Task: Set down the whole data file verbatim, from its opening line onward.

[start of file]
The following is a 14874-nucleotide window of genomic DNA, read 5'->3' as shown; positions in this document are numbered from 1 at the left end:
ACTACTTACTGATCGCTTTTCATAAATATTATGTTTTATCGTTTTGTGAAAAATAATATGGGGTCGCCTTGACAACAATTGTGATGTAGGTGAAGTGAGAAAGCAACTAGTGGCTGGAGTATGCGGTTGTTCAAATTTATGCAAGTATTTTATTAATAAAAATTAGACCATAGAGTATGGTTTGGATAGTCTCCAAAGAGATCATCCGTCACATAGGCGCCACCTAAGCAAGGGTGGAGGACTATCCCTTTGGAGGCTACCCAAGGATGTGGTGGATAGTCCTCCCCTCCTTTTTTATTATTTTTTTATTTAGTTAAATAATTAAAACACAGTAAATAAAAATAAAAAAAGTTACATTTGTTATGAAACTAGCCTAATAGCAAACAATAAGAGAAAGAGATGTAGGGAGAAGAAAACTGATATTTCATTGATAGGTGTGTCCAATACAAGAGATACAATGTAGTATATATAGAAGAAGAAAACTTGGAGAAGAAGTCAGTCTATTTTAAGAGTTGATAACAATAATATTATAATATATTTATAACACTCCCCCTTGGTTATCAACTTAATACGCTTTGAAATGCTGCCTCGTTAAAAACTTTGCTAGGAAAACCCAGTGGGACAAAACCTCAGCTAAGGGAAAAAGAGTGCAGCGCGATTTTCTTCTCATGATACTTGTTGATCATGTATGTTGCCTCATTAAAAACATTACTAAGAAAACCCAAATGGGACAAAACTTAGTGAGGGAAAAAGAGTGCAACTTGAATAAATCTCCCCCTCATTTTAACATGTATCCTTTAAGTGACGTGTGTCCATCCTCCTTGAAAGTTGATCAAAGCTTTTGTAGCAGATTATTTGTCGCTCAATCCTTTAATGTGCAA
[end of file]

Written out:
The following is a 14874-nucleotide window of genomic DNA, read 5'->3' as shown; positions in this document are numbered from 1 at the left end:
ACTACTTACTGATCGCTTTTCATAAATATTATGTTTTATCGTTTTGTGAAAAATAATATGGGGTCGCCTTGACAACAATTGTGATGTAGGTGAAGTGAGAAAGCAACTAGTGGCTGGAGTATGCGGTTGTTCAAATTTATGCAAGTATTTTATTAATAAAAATTAGACCATAGAGTATGGTTTGGATAGTCTCCAAAGAGATCATCCGTCACATAGGCGCCACCTAAGCAAGGGTGGAGGACTATCCCTTTGGAGGCTACCCAAGGATGTGGTGGATAGTCCTCCCCTCCTTTTTTATTATTTTTTTATTTAGTTAAATAATTAAAACACAGTAAATAAAAATAAAAAAAGTTACATTTGTTATGAAACTAGCCTAATAGCAAACAATAAGAGAAAGAGATGTAGGGAGAAGAAAACTGATATTTCATTGATAGGTGTGTCCAATACAAGAGATACAATGTAGTATATATAGAAGAAGAAAACTTGGAGAAGAAGTCAGTCTATTTTAAGAGTTGATAACAATAATATTATAATATATTTATAACACTCCCCCTTGGTTATCAACTTAATACGCTTTGAAATGCTGCCTCGTTAAAAACTTTGCTAGGAAAACCCAGTGGGACAAAACCTCAGCTAAGGGAAAAAGAGTGCAGCGCGATTTTCTTCTCATGATACTTGTTGATCATGTATGTTGCCTCATTAAAAACATTACTAAGAAAACCCAAATGGGACAAAACTTAGTGAGGGAAAAAGAGTGCAACTTGAATAAATCTCCCCCTCATTTTAACATGTATCCTTTAAGTGACGTGTGTCCATCCTCCTTGAAAGTTGATCAAAGCTTTTGTAGCAGATTATTTGTCGCTCAATCCTTTAATGTGCAA